While the trackage is TRRA, you will see several different trains passing below the Arch. There is a great deal of BN traffic from their north St. Louis yard to the ex-Frisco yard at Lindenwood. The Chicago-bound Amtrak trains all travel along the Riverfront before crossing the Mississippi on the Merchants Bridge, and you will spy NS traffic to and from Luther yard as well. TRRA’s red switchers are relatively infrequent visitors. Union Pacific trains coming from Chicago also travel this route.
If you chose to use the Arch as a less oppressive backdrop, the locations are almost too numerous to mention as is the variety of trains. From the east side of the river you can photograph CSX, SP, SSW, Gateway Western (with their Arch logo), Alton & Southern (St. Louis’ other switching railroad), C&NW, Conrail and Metrolink. A wonderful photo of downtown and Metrolink trains is available from the road leading to the Casino Queen riverboat on the East. St. Louis Riverfront. While many of these east side of the river locations are very desirable to photograph, some are in decidedly unsavory areas – so I recommend the south side of downtown on the Missouri side of the river as the best spot for railfan visitors to the city.
A perfect location exists on the abandoned approach to the MacArthur bridge just south of Busch Stadium. The bridge, named for the TRRA president not the United States president, is closed to auto traffic but carries the lion’s share of trains across the river now. The entrance ramps are now parking for the world headquarters of Ralston Purina and are easily accessible. In the foreground you will find Gratiot Tower – the busiest in the metro area. Here you will see almost all trains that go beneath the Arch, plus all the east-west traffic over the MacArthur bridge. You may also see one of Anheuser-Busch’s Manufacturers Railway transfers with their beautiful green, gold and white locos!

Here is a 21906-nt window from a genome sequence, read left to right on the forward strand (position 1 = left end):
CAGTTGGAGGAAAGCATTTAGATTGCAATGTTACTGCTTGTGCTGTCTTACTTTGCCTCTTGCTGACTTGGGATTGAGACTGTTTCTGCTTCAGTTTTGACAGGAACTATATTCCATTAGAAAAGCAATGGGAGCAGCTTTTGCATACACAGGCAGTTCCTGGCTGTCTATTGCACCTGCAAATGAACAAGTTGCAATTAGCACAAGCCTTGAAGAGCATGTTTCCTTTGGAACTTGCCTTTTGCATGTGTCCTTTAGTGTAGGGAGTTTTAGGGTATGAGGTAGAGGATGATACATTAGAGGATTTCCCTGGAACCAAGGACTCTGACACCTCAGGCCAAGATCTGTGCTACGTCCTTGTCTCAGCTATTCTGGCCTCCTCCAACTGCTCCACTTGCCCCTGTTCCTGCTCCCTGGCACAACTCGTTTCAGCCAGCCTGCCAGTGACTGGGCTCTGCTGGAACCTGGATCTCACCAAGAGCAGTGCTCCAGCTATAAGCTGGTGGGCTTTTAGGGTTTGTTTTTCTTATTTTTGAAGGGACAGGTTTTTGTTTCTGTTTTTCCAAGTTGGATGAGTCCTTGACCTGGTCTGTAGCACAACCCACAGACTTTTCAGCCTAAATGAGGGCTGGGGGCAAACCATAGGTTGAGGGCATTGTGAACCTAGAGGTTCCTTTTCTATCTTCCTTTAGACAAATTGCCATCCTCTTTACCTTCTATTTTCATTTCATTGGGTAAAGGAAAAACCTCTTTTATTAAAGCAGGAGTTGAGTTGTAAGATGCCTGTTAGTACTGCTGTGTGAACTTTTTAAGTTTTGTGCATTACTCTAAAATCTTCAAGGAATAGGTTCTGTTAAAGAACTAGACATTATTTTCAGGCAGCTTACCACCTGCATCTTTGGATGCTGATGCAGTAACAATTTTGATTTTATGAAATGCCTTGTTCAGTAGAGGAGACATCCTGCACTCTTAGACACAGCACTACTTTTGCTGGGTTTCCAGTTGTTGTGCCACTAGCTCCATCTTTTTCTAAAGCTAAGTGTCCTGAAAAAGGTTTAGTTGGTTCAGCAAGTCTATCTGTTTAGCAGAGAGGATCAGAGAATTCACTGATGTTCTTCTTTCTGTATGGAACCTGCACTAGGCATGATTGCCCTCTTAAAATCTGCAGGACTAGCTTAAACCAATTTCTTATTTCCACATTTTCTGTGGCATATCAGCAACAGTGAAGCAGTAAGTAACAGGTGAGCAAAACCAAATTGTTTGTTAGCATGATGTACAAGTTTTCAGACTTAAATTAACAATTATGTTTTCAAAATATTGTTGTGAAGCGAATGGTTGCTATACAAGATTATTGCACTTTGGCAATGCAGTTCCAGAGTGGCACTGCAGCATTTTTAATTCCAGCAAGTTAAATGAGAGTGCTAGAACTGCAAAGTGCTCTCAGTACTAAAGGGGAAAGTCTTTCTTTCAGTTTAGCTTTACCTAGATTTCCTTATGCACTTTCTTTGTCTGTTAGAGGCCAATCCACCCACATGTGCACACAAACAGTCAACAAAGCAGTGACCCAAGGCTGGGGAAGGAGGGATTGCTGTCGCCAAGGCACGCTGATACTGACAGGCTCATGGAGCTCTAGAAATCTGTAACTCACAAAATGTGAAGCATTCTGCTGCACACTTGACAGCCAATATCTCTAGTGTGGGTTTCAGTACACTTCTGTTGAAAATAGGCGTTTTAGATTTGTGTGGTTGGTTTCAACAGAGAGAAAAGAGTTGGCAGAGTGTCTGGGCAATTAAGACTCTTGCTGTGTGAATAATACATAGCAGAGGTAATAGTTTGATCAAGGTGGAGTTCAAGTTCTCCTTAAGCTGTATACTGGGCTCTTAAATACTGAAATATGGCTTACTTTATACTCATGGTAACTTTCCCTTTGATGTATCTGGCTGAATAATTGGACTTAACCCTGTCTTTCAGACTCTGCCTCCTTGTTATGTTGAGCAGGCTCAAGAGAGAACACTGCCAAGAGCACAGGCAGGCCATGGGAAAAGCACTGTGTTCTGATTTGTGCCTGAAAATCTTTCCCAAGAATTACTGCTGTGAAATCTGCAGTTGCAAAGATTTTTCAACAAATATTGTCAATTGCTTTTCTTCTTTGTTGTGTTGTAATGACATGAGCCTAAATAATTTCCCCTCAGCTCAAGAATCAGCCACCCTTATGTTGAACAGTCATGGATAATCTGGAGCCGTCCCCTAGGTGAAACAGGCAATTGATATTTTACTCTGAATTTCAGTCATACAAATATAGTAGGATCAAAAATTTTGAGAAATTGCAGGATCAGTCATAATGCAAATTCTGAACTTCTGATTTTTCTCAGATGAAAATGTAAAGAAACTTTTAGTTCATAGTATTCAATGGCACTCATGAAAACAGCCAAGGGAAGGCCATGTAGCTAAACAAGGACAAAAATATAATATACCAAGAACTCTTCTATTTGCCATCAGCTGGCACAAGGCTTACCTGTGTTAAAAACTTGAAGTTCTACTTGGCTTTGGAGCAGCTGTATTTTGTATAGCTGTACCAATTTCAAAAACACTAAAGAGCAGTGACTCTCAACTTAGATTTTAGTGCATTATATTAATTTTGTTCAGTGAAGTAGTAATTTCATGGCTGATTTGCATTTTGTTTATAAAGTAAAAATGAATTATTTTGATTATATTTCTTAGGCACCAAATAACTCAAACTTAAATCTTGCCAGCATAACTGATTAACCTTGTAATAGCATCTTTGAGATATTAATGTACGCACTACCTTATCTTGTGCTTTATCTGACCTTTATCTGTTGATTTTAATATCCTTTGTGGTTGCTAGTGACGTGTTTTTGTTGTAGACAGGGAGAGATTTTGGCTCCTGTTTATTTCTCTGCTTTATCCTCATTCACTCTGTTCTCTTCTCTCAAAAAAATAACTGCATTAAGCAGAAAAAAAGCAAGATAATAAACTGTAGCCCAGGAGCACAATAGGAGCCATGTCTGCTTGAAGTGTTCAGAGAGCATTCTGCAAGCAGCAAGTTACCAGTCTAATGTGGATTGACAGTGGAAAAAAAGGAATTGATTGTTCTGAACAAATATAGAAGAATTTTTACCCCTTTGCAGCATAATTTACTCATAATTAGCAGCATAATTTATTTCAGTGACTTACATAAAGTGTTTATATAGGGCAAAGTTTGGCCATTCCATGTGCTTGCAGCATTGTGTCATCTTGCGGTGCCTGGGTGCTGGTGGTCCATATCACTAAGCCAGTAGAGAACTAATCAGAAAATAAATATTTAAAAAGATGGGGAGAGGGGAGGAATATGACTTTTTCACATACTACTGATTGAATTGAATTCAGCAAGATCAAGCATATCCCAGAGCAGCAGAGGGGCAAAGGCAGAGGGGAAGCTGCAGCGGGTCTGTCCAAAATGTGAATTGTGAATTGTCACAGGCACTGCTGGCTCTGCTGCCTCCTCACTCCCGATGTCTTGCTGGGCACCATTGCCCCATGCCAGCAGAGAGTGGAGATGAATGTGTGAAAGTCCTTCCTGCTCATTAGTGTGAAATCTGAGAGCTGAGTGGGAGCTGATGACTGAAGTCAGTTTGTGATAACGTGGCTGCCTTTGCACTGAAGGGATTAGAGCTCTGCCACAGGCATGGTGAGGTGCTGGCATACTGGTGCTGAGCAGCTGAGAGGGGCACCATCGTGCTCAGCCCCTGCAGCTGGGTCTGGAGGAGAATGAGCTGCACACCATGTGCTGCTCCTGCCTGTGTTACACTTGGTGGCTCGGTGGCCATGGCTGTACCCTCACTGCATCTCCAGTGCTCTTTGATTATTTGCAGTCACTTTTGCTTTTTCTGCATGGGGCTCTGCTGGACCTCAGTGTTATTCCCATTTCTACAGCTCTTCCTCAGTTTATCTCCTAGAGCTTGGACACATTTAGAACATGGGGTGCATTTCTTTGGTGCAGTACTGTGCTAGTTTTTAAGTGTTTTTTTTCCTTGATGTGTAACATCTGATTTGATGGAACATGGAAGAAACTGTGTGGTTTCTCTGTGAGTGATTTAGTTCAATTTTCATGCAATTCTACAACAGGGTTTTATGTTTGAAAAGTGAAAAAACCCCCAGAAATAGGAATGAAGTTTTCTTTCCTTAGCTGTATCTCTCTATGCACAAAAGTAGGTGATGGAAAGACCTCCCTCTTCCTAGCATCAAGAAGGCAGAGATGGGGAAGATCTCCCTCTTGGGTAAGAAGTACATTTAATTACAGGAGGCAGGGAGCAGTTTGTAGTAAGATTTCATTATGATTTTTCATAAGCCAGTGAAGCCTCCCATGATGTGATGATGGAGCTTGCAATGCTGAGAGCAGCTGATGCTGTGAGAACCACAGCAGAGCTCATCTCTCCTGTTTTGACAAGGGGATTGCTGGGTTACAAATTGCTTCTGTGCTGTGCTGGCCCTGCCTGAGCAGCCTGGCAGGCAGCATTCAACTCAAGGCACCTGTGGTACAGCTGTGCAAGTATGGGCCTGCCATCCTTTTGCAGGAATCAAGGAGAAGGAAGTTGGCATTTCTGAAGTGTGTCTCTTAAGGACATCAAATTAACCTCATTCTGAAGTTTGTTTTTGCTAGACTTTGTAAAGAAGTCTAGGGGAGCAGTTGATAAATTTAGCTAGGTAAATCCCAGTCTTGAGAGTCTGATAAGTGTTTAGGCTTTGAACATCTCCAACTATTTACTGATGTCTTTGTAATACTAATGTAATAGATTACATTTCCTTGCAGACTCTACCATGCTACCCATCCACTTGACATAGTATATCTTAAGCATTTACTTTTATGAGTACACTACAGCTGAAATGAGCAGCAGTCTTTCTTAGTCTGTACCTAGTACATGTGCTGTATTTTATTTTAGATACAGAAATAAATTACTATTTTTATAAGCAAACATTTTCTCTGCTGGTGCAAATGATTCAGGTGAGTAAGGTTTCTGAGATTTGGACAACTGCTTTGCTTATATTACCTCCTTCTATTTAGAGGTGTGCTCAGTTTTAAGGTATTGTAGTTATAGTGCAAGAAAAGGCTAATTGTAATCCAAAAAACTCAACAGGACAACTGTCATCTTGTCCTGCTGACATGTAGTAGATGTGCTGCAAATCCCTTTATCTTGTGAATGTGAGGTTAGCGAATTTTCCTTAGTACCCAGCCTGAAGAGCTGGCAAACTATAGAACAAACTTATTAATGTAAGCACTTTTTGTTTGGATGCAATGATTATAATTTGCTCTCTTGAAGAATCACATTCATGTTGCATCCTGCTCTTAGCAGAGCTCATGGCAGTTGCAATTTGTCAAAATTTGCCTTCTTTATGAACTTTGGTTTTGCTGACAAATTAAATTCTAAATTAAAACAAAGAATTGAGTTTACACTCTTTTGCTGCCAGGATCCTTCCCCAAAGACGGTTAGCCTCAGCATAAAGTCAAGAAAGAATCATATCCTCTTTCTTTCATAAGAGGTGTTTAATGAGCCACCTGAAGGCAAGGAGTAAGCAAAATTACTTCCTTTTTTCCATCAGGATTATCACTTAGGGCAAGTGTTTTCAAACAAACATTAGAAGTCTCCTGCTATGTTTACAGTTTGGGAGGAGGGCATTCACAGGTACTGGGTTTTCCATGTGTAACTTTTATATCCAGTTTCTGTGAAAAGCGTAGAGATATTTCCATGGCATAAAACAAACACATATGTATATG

You may want to move further west, past the 200 year old residences of Compton Heights and Lafayette Park, down Choteau Avenue and view traffic from one of several road bridges that cross the Mill Creek Valley. The Mill Creek has long since disappeared but the 23rd street yards of the Union Pacific that run east-west still follow its course. Here there are some great opportunities to photograph trains, especially in the evening light with the Arch once again as a dramatic focal point. You can also get the renovated Union Station shopping complex and the Edison Brothers Beaux Arts painted warehouse in your photos.
I have always aspired to give my railroad photos a “signature” that will make them interesting to anyone who may see them. Perhaps the character of the railroad can be captured, such as the windswept high plains of Sherman Hill, Wyoming with a UP train, or Conrail on Horseshoe Curve as two extreme examples. There is no better “signature” for photos taken in St. Louis than the Gateway Arch. It will identify your shot’s location to millions around the world, even if the significance of its history is lost on them. You know there are some days that I have been waiting for a BN train along the cast iron viaduct north of the Arch, among the old fur warehouses of Laclede’s Landing, that I can almost hear the steamboat whistles and hustle and bustle of the old days on the cobblestone levee!